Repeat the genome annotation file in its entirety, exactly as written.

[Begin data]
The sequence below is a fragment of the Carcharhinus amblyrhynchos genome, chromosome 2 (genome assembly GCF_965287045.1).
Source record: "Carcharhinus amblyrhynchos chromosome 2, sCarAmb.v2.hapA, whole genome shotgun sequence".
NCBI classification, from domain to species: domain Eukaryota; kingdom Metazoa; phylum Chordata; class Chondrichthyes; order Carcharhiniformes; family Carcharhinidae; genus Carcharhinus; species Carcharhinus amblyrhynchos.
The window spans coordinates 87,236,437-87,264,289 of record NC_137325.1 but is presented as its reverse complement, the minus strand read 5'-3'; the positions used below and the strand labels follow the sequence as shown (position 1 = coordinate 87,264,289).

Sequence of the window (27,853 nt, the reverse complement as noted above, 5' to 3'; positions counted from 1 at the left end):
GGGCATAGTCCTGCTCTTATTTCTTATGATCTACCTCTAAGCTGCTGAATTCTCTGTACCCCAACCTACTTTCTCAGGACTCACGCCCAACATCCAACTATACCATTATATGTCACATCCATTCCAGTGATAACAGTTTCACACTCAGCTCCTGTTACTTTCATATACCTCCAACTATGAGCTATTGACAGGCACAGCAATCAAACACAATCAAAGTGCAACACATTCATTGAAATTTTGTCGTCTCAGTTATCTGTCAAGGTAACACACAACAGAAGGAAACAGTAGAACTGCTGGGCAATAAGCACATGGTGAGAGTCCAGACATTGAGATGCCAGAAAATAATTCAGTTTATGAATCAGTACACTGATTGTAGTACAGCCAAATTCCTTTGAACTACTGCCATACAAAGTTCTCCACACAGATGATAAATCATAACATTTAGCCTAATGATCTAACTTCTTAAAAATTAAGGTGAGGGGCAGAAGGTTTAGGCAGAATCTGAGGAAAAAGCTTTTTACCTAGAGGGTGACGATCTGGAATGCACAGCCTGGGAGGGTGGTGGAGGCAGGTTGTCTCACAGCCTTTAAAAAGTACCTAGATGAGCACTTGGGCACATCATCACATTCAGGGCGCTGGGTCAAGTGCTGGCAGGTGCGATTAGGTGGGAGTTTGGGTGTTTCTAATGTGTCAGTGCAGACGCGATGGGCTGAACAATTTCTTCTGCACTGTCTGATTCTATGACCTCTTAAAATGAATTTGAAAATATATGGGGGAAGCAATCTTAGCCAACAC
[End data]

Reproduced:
The sequence below is a fragment of the Carcharhinus amblyrhynchos genome, chromosome 2 (genome assembly GCF_965287045.1).
Source record: "Carcharhinus amblyrhynchos chromosome 2, sCarAmb.v2.hapA, whole genome shotgun sequence".
NCBI classification, from domain to species: domain Eukaryota; kingdom Metazoa; phylum Chordata; class Chondrichthyes; order Carcharhiniformes; family Carcharhinidae; genus Carcharhinus; species Carcharhinus amblyrhynchos.
The window spans coordinates 87,236,437-87,264,289 of record NC_137325.1 but is presented as its reverse complement, the minus strand read 5'-3'; the positions used below and the strand labels follow the sequence as shown (position 1 = coordinate 87,264,289).

Sequence of the window (27,853 nt, the reverse complement as noted above, 5' to 3'; positions counted from 1 at the left end):
GGGCATAGTCCTGCTCTTATTTCTTATGATCTACCTCTAAGCTGCTGAATTCTCTGTACCCCAACCTACTTTCTCAGGACTCACGCCCAACATCCAACTATACCATTATATGTCACATCCATTCCAGTGATAACAGTTTCACACTCAGCTCCTGTTACTTTCATATACCTCCAACTATGAGCTATTGACAGGCACAGCAATCAAACACAATCAAAGTGCAACACATTCATTGAAATTTTGTCGTCTCAGTTATCTGTCAAGGTAACACACAACAGAAGGAAACAGTAGAACTGCTGGGCAATAAGCACATGGTGAGAGTCCAGACATTGAGATGCCAGAAAATAATTCAGTTTATGAATCAGTACACTGATTGTAGTACAGCCAAATTCCTTTGAACTACTGCCATACAAAGTTCTCCACACAGATGATAAATCATAACATTTAGCCTAATGATCTAACTTCTTAAAAATTAAGGTGAGGGGCAGAAGGTTTAGGCAGAATCTGAGGAAAAAGCTTTTTACCTAGAGGGTGACGATCTGGAATGCACAGCCTGGGAGGGTGGTGGAGGCAGGTTGTCTCACAGCCTTTAAAAAGTACCTAGATGAGCACTTGGGCACATCATCACATTCAGGGCGCTGGGTCAAGTGCTGGCAGGTGCGATTAGGTGGGAGTTTGGGTGTTTCTAATGTGTCAGTGCAGACGCGATGGGCTGAACAATTTCTTCTGCACTGTCTGATTCTATGACCTCTTAAAATGAATTTGAAAATATATGGGGGAAGCAATCTTAGCCAACAC